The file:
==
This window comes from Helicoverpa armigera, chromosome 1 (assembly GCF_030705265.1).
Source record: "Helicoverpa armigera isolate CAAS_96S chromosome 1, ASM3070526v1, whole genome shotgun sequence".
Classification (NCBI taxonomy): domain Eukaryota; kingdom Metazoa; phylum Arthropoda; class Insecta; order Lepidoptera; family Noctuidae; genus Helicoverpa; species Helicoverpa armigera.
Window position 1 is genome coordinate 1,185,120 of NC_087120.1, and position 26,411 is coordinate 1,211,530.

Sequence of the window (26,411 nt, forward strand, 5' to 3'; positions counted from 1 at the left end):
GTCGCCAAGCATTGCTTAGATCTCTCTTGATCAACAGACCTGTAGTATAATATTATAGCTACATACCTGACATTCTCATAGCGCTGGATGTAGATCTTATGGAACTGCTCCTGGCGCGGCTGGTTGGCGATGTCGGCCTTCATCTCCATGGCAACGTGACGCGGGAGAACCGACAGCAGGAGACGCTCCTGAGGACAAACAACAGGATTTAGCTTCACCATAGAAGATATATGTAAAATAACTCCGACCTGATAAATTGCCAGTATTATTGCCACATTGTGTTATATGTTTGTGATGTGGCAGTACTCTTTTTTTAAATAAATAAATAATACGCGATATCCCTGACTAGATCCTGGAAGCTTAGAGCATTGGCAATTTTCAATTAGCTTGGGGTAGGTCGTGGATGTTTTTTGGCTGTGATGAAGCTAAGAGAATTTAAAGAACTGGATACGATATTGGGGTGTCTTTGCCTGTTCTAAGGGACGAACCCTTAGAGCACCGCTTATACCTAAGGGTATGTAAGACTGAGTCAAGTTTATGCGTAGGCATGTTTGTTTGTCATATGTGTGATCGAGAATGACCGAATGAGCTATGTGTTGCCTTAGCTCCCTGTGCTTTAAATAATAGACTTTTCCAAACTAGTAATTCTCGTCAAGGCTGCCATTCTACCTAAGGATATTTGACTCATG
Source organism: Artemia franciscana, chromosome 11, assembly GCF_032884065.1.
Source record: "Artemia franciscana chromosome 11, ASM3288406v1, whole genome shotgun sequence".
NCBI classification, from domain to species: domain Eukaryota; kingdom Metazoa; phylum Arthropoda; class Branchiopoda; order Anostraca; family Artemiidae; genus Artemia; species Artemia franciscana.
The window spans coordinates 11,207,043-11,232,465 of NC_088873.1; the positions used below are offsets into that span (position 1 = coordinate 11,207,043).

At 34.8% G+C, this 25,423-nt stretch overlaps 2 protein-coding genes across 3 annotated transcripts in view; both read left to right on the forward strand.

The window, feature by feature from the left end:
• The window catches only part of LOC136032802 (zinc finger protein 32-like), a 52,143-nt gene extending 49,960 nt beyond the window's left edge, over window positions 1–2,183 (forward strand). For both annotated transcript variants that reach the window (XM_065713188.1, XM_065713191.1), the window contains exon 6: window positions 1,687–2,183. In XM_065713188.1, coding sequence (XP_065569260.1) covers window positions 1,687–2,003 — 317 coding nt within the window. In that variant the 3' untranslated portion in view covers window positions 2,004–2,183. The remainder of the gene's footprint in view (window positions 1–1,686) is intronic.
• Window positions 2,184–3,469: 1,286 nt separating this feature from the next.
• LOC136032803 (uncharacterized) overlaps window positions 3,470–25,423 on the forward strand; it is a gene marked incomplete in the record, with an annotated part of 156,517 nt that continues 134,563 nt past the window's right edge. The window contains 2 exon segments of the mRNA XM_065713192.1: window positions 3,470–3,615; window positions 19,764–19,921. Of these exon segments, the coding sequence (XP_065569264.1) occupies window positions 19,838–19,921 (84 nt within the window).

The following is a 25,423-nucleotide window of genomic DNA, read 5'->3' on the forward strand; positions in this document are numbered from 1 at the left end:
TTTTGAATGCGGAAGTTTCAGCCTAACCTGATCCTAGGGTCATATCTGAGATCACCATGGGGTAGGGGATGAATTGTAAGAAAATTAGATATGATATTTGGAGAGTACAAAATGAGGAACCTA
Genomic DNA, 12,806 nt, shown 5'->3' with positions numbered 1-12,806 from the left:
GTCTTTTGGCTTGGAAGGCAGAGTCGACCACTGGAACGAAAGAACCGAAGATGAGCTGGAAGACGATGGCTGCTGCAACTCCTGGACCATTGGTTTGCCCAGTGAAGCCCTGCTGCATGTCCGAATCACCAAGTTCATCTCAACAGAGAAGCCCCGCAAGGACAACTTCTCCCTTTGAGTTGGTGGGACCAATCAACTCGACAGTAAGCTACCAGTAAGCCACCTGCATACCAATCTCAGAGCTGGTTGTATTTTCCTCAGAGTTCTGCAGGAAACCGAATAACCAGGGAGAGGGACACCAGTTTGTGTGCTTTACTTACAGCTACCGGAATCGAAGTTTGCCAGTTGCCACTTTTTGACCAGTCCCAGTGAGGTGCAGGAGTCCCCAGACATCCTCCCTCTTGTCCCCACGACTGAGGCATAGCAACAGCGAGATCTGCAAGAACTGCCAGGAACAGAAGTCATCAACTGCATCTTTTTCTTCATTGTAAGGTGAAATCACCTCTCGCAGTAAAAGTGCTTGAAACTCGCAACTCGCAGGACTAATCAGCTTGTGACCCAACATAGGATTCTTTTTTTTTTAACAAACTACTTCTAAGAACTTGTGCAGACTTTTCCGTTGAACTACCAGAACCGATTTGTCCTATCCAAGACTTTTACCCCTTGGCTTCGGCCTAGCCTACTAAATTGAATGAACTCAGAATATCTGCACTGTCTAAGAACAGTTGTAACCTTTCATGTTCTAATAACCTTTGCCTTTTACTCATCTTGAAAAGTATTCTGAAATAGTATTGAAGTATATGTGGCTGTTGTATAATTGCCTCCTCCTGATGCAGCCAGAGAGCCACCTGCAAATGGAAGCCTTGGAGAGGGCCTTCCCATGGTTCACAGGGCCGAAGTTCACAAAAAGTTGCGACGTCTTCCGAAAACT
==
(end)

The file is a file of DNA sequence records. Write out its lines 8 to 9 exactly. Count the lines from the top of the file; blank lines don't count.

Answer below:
Source record: "Artemia franciscana chromosome 11, ASM3288406v1, whole genome shotgun sequence".
NCBI classification, from domain to species: domain Eukaryota; kingdom Metazoa; phylum Arthropoda; class Branchiopoda; order Anostraca; family Artemiidae; genus Artemia; species Artemia franciscana.